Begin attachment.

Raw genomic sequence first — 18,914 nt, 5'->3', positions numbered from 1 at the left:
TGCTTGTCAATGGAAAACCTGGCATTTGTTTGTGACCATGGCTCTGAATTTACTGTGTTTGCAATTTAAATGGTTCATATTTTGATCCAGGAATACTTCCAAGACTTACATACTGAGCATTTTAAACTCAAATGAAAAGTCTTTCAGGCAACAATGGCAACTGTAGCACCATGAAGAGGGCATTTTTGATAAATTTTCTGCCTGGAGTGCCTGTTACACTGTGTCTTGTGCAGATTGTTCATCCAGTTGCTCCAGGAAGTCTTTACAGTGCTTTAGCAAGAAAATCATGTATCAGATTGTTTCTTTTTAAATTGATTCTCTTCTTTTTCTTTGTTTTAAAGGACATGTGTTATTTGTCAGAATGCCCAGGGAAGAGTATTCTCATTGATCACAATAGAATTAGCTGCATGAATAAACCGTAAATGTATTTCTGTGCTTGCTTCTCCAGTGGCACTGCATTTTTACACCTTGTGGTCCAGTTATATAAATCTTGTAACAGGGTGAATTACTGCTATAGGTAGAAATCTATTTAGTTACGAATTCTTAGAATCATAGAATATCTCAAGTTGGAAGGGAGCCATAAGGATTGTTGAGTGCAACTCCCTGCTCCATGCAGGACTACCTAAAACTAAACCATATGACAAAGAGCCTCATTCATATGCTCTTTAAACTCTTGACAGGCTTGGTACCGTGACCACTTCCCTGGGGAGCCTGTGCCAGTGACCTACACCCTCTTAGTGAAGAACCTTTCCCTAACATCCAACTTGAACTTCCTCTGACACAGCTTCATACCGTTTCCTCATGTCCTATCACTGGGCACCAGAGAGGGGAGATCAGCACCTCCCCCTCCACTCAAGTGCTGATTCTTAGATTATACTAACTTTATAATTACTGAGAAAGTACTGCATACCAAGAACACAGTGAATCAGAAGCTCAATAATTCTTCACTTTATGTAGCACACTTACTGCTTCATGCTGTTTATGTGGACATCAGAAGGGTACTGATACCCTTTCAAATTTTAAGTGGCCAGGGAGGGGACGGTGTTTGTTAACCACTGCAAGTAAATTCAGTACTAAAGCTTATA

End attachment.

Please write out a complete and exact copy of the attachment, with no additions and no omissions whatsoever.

Raw genomic sequence first — 18,914 nt, 5'->3', positions numbered from 1 at the left:
TGCTTGTCAATGGAAAACCTGGCATTTGTTTGTGACCATGGCTCTGAATTTACTGTGTTTGCAATTTAAATGGTTCATATTTTGATCCAGGAATACTTCCAAGACTTACATACTGAGCATTTTAAACTCAAATGAAAAGTCTTTCAGGCAACAATGGCAACTGTAGCACCATGAAGAGGGCATTTTTGATAAATTTTCTGCCTGGAGTGCCTGTTACACTGTGTCTTGTGCAGATTGTTCATCCAGTTGCTCCAGGAAGTCTTTACAGTGCTTTAGCAAGAAAATCATGTATCAGATTGTTTCTTTTTAAATTGATTCTCTTCTTTTTCTTTGTTTTAAAGGACATGTGTTATTTGTCAGAATGCCCAGGGAAGAGTATTCTCATTGATCACAATAGAATTAGCTGCATGAATAAACCGTAAATGTATTTCTGTGCTTGCTTCTCCAGTGGCACTGCATTTTTACACCTTGTGGTCCAGTTATATAAATCTTGTAACAGGGTGAATTACTGCTATAGGTAGAAATCTATTTAGTTACGAATTCTTAGAATCATAGAATATCTCAAGTTGGAAGGGAGCCATAAGGATTGTTGAGTGCAACTCCCTGCTCCATGCAGGACTACCTAAAACTAAACCATATGACAAAGAGCCTCATTCATATGCTCTTTAAACTCTTGACAGGCTTGGTACCGTGACCACTTCCCTGGGGAGCCTGTGCCAGTGACCTACACCCTCTTAGTGAAGAACCTTTCCCTAACATCCAACTTGAACTTCCTCTGACACAGCTTCATACCGTTTCCTCATGTCCTATCACTGGGCACCAGAGAGGGGAGATCAGCACCTCCCCCTCCACTCAAGTGCTGATTCTTAGATTATACTAACTTTATAATTACTGAGAAAGTACTGCATACCAAGAACACAGTGAATCAGAAGCTCAATAATTCTTCACTTTATGTAGCACACTTACTGCTTCATGCTGTTTATGTGGACATCAGAAGGGTACTGATACCCTTTCAAATTTTAAGTGGCCAGGGAGGGGACGGTGTTTGTTAACCACTGCAAGTAAATTCAGTACTAAAGCTTATA